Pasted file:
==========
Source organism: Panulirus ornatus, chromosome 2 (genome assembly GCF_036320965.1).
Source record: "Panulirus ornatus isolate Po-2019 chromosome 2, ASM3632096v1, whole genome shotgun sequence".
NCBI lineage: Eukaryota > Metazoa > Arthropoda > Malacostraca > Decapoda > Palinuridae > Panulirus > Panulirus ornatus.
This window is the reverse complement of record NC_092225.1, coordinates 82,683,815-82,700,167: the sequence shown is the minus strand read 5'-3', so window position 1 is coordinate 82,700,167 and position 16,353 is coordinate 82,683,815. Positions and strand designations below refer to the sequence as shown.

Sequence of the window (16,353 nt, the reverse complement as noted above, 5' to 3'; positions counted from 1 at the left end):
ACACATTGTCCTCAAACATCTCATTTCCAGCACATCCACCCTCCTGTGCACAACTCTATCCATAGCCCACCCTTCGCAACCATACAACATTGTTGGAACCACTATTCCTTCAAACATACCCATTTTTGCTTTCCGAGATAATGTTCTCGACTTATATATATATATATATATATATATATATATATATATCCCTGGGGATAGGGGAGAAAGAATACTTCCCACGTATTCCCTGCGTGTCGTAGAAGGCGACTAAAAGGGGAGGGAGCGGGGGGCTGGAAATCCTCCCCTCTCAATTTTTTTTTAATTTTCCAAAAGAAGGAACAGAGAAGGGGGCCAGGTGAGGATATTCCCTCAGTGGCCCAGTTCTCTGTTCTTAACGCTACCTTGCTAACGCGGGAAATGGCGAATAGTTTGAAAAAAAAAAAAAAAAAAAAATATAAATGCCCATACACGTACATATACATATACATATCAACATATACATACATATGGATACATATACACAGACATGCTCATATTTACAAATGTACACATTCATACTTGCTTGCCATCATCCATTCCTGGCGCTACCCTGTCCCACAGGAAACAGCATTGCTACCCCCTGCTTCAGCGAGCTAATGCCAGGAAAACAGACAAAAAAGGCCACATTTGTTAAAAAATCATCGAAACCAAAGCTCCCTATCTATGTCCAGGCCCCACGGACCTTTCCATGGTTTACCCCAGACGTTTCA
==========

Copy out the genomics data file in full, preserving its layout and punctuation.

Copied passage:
Source organism: Panulirus ornatus, chromosome 2 (genome assembly GCF_036320965.1).
Source record: "Panulirus ornatus isolate Po-2019 chromosome 2, ASM3632096v1, whole genome shotgun sequence".
NCBI lineage: Eukaryota > Metazoa > Arthropoda > Malacostraca > Decapoda > Palinuridae > Panulirus > Panulirus ornatus.
This window is the reverse complement of record NC_092225.1, coordinates 82,683,815-82,700,167: the sequence shown is the minus strand read 5'-3', so window position 1 is coordinate 82,700,167 and position 16,353 is coordinate 82,683,815. Positions and strand designations below refer to the sequence as shown.

Sequence of the window (16,353 nt, the reverse complement as noted above, 5' to 3'; positions counted from 1 at the left end):
ACACATTGTCCTCAAACATCTCATTTCCAGCACATCCACCCTCCTGTGCACAACTCTATCCATAGCCCACCCTTCGCAACCATACAACATTGTTGGAACCACTATTCCTTCAAACATACCCATTTTTGCTTTCCGAGATAATGTTCTCGACTTATATATATATATATATATATATATATATATATATATCCCTGGGGATAGGGGAGAAAGAATACTTCCCACGTATTCCCTGCGTGTCGTAGAAGGCGACTAAAAGGGGAGGGAGCGGGGGGCTGGAAATCCTCCCCTCTCAATTTTTTTTTAATTTTCCAAAAGAAGGAACAGAGAAGGGGGCCAGGTGAGGATATTCCCTCAGTGGCCCAGTTCTCTGTTCTTAACGCTACCTTGCTAACGCGGGAAATGGCGAATAGTTTGAAAAAAAAAAAAAAAAAAAAATATAAATGCCCATACACGTACATATACATATACATATCAACATATACATACATATGGATACATATACACAGACATGCTCATATTTACAAATGTACACATTCATACTTGCTTGCCATCATCCATTCCTGGCGCTACCCTGTCCCACAGGAAACAGCATTGCTACCCCCTGCTTCAGCGAGCTAATGCCAGGAAAACAGACAAAAAAGGCCACATTTGTTAAAAAATCATCGAAACCAAAGCTCCCTATCTATGTCCAGGCCCCACGGACCTTTCCATGGTTTACCCCAGACGTTTCA